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What’s the difference between Cache and Cookies

Many people don’t know the difference between cache and cookies. Therefore, this article will explain the difference, allowing you to better understand your web experience, and simultaneously increasing your safety, too.

// by Colin

You may have heard the terms ‘cache’ and ‘cookies’ before, and although similar, they are in fact very different. Both cache and cookies are a type of temporary storage designed to improve and tailor a user experience, by displaying the most relevant ads or saving passwords and other details for future use.

Many people don’t know the difference between cache and cookies. Therefore, this article will explain the difference, allowing you to better understand your web experience, and simultaneously increasing your safety, too.

What are Web Cookies?

These types of cookies aren’t edible, but that doesn’t mean they aren’t useful! Cookies are small files that contain information regarding a website. For instance, this could be passwords, time of visit to the site, and certain preferences. Each time a user loads the site, the cookies are accessed and updated to restore your default settings and preferences.

More often than not, cookies are only used to store short-term data, but they are also used by websites to track user activity. For example, this could include clicks on web banners, items added to shopping carts, and the number of logins during a set period of time.

To put it simply: web cookies are super helpful and allow websites to tailor your visit to best suit your preferences, making your life easier and more customised to your liking. Without the use of cookies we would all see the same ads, be required to enter passwords each time we visit a site, and websites would be unable to track purchases or conversions.

What about caches?

A web cache (also sometimes referred to as an HTTP cache) is another form of temporary story, known as a ‘cache.’ The cache stores data, for example, web documents, HTML pages, images, and other data. This is done to reduce web bandwidth, improving loading times, and overall, providing a better and more stable internet connection and experience.

In simple terms, a cache is a temporary storage of a web page. Like cookies, however, for caches to work correctly, you must visit the website more than once. On your first visit, the content will need to load fully. However, on each subsequent visit, so long as the content remains the same, it will load near enough instantly. This does not apply to videos, but images will load much quicker, with text, banners, and any other immersive content.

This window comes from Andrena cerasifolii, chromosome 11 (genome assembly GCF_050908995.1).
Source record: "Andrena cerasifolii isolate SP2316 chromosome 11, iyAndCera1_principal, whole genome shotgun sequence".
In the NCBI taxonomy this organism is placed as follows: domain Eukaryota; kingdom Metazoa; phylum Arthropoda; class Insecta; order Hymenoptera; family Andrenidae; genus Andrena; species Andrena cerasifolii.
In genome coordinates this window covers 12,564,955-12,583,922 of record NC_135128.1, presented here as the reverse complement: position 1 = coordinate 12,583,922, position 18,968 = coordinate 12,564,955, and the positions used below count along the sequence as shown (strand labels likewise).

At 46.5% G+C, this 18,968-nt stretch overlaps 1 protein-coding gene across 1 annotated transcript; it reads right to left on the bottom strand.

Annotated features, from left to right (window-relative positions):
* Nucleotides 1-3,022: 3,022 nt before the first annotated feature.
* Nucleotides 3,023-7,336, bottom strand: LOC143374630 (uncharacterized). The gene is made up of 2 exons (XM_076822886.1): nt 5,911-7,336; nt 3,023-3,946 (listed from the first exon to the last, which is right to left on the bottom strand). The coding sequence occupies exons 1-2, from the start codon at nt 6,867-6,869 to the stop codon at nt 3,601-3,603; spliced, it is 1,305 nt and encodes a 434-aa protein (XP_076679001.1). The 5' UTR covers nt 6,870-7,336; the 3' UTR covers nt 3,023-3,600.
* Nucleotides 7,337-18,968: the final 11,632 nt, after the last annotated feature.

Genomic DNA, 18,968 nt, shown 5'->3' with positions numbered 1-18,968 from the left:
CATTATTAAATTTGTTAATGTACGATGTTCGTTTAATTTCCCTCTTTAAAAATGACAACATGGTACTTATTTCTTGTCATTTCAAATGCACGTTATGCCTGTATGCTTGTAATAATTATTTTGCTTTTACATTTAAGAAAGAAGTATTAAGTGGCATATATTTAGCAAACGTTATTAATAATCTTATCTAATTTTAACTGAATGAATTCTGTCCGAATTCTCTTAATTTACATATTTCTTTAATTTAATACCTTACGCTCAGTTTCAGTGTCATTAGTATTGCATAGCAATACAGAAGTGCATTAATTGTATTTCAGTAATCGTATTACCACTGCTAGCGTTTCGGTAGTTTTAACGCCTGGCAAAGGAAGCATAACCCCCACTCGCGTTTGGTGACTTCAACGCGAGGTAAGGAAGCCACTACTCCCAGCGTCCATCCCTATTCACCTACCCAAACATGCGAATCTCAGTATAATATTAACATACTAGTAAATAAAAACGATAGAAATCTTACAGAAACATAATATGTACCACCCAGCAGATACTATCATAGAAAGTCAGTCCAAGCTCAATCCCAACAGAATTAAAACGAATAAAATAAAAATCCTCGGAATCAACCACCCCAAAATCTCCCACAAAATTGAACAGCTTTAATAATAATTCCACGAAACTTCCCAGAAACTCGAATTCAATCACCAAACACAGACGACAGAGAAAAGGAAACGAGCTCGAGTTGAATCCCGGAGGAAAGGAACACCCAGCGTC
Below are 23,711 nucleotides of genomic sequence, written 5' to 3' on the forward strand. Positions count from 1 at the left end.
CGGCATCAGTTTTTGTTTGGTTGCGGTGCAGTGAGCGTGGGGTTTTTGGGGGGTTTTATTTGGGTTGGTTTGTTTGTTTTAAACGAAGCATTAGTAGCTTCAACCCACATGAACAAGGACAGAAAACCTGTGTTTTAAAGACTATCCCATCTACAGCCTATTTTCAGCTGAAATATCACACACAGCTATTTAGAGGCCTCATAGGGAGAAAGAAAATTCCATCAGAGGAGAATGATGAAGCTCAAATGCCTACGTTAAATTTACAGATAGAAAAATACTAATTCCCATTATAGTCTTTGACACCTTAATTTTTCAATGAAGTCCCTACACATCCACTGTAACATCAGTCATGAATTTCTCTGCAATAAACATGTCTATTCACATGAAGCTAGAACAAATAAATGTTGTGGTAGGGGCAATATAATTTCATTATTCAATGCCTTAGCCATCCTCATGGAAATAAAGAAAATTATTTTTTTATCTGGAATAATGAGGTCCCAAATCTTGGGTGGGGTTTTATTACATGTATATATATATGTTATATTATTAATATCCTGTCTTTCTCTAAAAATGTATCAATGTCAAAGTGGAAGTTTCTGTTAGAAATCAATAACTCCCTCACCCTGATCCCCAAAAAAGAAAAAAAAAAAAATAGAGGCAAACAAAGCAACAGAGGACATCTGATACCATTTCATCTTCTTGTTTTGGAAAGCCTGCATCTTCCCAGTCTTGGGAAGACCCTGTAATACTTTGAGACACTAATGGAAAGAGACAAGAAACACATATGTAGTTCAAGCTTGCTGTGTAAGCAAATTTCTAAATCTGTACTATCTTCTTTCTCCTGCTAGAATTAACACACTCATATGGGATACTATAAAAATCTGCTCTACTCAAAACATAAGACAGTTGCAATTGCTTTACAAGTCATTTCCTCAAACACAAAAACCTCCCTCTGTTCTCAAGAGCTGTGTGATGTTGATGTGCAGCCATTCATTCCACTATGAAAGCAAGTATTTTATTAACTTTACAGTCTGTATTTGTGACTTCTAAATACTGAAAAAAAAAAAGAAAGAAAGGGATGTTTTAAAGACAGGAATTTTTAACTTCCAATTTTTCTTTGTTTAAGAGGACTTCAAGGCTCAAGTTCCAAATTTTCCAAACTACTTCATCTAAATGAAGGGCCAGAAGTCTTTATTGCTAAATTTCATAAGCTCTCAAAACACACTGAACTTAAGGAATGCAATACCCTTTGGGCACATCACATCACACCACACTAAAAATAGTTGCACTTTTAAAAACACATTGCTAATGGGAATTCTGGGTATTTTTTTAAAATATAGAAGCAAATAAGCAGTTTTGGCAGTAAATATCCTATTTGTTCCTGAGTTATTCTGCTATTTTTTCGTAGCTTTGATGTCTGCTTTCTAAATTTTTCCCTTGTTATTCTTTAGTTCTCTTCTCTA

Often, when a website fails to load, or you’re experiencing slow loading times, clearing your cache can be a good solution, essentially restarting the whole process and letting the website reload by itself.

How do you clear your cache on chrome?

Finally, many users struggle to clear their cache on chrome. Therefore, we’ve put together a short guide below:

● Open Chrome
● Click the “more” button located at the top right of the home page
● Now click “more tools” and then “clear browsing data”
● Select to delete the cache (you can also delete cookies here as well)

Clearing your cache may improve load times if these have suddenly gotten slower or won’t fully load. Furthermore, it’s also a further protective step when clearing your history.

To conclude

Many web users are unsure of the difference between the two popular terms, caches and cookies. However, when we break it down, these concepts are actually super easy to understand!

Cookies are used to store temporary data for things like passwords, preferences, and tailored ads, while a cache storages the website and its information, think images, text, and other content, both of which improve user experience.

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